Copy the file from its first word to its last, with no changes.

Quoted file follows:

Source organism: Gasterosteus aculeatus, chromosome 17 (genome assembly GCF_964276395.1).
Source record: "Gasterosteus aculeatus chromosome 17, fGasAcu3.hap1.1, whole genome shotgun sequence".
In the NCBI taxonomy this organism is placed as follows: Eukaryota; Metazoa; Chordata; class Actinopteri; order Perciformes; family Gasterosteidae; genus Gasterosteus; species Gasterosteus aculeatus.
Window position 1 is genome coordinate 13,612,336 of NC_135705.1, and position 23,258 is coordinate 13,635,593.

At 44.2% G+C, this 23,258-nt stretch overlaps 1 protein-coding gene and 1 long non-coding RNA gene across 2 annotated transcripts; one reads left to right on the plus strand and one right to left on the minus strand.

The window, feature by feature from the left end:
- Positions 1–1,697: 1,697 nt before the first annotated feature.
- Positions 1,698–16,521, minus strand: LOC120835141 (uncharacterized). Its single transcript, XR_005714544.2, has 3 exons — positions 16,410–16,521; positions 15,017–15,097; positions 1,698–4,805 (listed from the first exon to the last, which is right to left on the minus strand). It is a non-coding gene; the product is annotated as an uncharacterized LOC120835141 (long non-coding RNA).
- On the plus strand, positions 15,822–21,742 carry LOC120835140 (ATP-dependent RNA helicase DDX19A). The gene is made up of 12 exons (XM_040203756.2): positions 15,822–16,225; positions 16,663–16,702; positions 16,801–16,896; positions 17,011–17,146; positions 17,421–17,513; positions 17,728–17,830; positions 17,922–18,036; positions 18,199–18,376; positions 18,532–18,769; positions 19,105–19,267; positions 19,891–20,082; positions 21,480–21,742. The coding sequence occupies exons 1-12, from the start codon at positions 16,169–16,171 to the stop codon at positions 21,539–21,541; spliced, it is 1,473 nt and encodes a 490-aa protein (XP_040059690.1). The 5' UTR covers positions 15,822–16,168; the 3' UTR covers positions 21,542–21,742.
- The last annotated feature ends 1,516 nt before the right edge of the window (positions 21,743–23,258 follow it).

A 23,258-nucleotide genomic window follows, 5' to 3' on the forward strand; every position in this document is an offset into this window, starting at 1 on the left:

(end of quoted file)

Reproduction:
Source organism: Gasterosteus aculeatus, chromosome 17 (genome assembly GCF_964276395.1).
Source record: "Gasterosteus aculeatus chromosome 17, fGasAcu3.hap1.1, whole genome shotgun sequence".
In the NCBI taxonomy this organism is placed as follows: Eukaryota; Metazoa; Chordata; class Actinopteri; order Perciformes; family Gasterosteidae; genus Gasterosteus; species Gasterosteus aculeatus.
Window position 1 is genome coordinate 13,612,336 of NC_135705.1, and position 23,258 is coordinate 13,635,593.

At 44.2% G+C, this 23,258-nt stretch overlaps 1 protein-coding gene and 1 long non-coding RNA gene across 2 annotated transcripts; one reads left to right on the plus strand and one right to left on the minus strand.

The window, feature by feature from the left end:
- Positions 1–1,697: 1,697 nt before the first annotated feature.
- Positions 1,698–16,521, minus strand: LOC120835141 (uncharacterized). Its single transcript, XR_005714544.2, has 3 exons — positions 16,410–16,521; positions 15,017–15,097; positions 1,698–4,805 (listed from the first exon to the last, which is right to left on the minus strand). It is a non-coding gene; the product is annotated as an uncharacterized LOC120835141 (long non-coding RNA).
- On the plus strand, positions 15,822–21,742 carry LOC120835140 (ATP-dependent RNA helicase DDX19A). The gene is made up of 12 exons (XM_040203756.2): positions 15,822–16,225; positions 16,663–16,702; positions 16,801–16,896; positions 17,011–17,146; positions 17,421–17,513; positions 17,728–17,830; positions 17,922–18,036; positions 18,199–18,376; positions 18,532–18,769; positions 19,105–19,267; positions 19,891–20,082; positions 21,480–21,742. The coding sequence occupies exons 1-12, from the start codon at positions 16,169–16,171 to the stop codon at positions 21,539–21,541; spliced, it is 1,473 nt and encodes a 490-aa protein (XP_040059690.1). The 5' UTR covers positions 15,822–16,168; the 3' UTR covers positions 21,542–21,742.
- The last annotated feature ends 1,516 nt before the right edge of the window (positions 21,743–23,258 follow it).

A 23,258-nucleotide genomic window follows, 5' to 3' on the forward strand; every position in this document is an offset into this window, starting at 1 on the left: